Deloitte notes that the full impact of these changes may just be starting — and the future of work is not a "foregone conclusion." We can allow technology to merely "drive more efficiency and cost reduction, or we can consider more deeply the ways to harness these trends and increase value and meaning across the board — for businesses, customers, and workers." Deloitte urges organizations to "zoom out and imagine the possibilities" to create positive outcomes for work, the workforce, and the workplace. As Deloitte sums it up: "[p]urpose will bring the future into focus."

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This publication contains general information only and Deloitte is not, by means of this publication, rendering accounting, business, financial, investment, legal, tax, or other professional advice or services. This publication is not a substitute for such professional advice or services, nor should it be used as a basis for any decision or action that may affect your business. Before making any decision or taking any action that may affect your business, you should consult a qualified professional advisor. Deloitte shall not be responsible for any loss sustained by any person who relies on this publication.

About Deloitte
Deloitte refers to one or more of Deloitte Touche Tohmatsu Limited, a UK private company limited by guarantee ("DTTL"), its network of member firms, and their related entities. DTTL and each of its member firms are legally separate and independent entities. DTTL (also referred to as "Deloitte Global") does not provide services to clients. In the United States, Deloitte refers to one or more of the US member firms of DTTL, their related entities that operate using the "Deloitte" name in the United States and their respective affiliates. Certain services may not be available to attest clients under the rules and regulations of public accounting. Please see www.deloitte.com/about to learn more about our global network of member firms.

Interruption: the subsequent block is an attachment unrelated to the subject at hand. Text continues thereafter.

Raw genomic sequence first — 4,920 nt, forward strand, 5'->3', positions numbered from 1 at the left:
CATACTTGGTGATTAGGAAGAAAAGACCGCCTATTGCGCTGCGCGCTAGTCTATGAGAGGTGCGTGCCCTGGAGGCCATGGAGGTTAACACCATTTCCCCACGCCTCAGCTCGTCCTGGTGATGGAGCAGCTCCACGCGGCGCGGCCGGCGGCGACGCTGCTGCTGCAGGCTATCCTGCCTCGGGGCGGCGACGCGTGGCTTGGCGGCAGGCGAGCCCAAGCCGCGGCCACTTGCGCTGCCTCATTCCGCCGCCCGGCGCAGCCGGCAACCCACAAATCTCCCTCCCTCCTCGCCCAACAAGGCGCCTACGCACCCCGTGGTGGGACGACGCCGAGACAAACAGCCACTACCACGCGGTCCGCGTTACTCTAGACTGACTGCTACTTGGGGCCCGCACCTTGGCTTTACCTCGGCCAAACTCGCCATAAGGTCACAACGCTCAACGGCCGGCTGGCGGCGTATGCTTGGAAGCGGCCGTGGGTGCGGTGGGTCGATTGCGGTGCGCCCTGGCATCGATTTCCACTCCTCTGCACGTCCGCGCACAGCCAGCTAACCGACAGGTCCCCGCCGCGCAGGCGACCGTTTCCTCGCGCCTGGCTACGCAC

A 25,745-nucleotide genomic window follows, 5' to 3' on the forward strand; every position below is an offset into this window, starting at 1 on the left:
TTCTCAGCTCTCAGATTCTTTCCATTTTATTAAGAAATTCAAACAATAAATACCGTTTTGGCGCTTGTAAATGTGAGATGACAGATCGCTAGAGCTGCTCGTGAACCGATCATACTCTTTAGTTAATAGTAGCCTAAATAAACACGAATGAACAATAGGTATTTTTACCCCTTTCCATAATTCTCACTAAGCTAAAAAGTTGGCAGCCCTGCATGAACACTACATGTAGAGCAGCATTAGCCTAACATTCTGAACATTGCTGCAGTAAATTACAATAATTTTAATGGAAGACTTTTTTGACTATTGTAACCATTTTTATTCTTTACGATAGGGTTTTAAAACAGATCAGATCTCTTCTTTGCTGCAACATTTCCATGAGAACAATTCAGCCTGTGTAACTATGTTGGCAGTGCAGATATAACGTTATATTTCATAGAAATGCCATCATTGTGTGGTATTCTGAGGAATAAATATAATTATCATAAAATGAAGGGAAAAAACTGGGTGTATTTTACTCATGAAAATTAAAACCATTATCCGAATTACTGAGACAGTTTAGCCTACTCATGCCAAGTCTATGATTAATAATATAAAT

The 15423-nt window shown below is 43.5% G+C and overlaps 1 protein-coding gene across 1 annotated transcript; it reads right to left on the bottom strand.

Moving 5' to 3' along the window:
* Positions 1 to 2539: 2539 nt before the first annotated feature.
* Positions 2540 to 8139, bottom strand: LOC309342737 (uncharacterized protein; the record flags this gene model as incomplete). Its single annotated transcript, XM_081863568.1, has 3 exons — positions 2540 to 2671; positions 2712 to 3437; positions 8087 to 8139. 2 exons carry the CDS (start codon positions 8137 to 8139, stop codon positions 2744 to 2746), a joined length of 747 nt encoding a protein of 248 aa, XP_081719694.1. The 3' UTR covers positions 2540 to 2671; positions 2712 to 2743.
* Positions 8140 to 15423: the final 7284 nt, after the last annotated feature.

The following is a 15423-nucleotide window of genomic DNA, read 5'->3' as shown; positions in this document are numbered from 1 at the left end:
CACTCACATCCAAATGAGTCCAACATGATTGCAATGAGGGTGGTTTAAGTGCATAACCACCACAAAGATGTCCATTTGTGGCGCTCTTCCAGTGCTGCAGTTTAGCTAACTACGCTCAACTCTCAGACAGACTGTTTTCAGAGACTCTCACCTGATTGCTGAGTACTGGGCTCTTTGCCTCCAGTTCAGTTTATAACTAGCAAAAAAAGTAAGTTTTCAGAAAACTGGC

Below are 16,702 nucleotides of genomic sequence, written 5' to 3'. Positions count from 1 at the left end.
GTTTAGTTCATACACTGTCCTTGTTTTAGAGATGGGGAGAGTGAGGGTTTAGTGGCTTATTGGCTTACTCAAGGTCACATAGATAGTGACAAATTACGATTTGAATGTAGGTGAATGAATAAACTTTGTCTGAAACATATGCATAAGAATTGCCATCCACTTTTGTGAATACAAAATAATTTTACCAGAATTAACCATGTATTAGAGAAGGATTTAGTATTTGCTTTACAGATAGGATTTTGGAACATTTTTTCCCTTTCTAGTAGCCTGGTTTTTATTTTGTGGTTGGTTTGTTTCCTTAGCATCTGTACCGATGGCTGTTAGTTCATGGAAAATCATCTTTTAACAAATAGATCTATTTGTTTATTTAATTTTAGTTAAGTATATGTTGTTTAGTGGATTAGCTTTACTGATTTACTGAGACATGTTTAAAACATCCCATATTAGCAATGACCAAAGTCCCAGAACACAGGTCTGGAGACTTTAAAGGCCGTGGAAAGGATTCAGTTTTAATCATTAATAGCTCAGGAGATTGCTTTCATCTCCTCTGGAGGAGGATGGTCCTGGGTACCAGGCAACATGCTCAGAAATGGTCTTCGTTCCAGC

Copyright © 2019 Deloitte Development LLC. All rights reserved.

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Building Houston

 
 

Molecule has closed new funding in order to focus on the energy transition. Photo via Getty Images

A Houston startup with a software-as-a-service platform for the energy transition has announced it closed a funding round with participation from a local venture capital.

Molecule closed its $12 million series A, and Houston-based Mercury Fund was among the company's investors. The company has a cloud-based energy trading and risk management solution for the energy industry and supports power, natural gas, crude/refined products, chemicals, agricultural commodities, softs, metals, cryptocurrencies, and more.

"We led the seed round of Molecule upon their formation and are excited to participate in their series A," says Blair Garrou, co-founder and managing director of Mercury, in a news release. "Molecule's success in the ETRM/CTRM industry, especially in relation to electricity and renewables, positions them as the company to beat for the energy transition in the 2020s."

The company will use its new funds to further build out its product as well as introduce offerings to manage renewables credits, according to the release.

"In 2020, we realized that electricity — the growth commodity of the 2020s — represented over half of Molecule's customer base, and we decided to double down," says Sameer Soleja, founder and CEO of Molecule, in the release. "We were also rated the No. 1 SaaS ETRM/CTRM vendor. With this fundraise, we have the fuel to become No. 1 SaaS platform for power and renewables, and then the market leader overall.

"Molecule is ready to power the energy transition," Soleja continues.

Molecule's last round of funding closed in November 2014. The $1.1 million seed round was supported by Mercury Fund and the Houston Angel Network.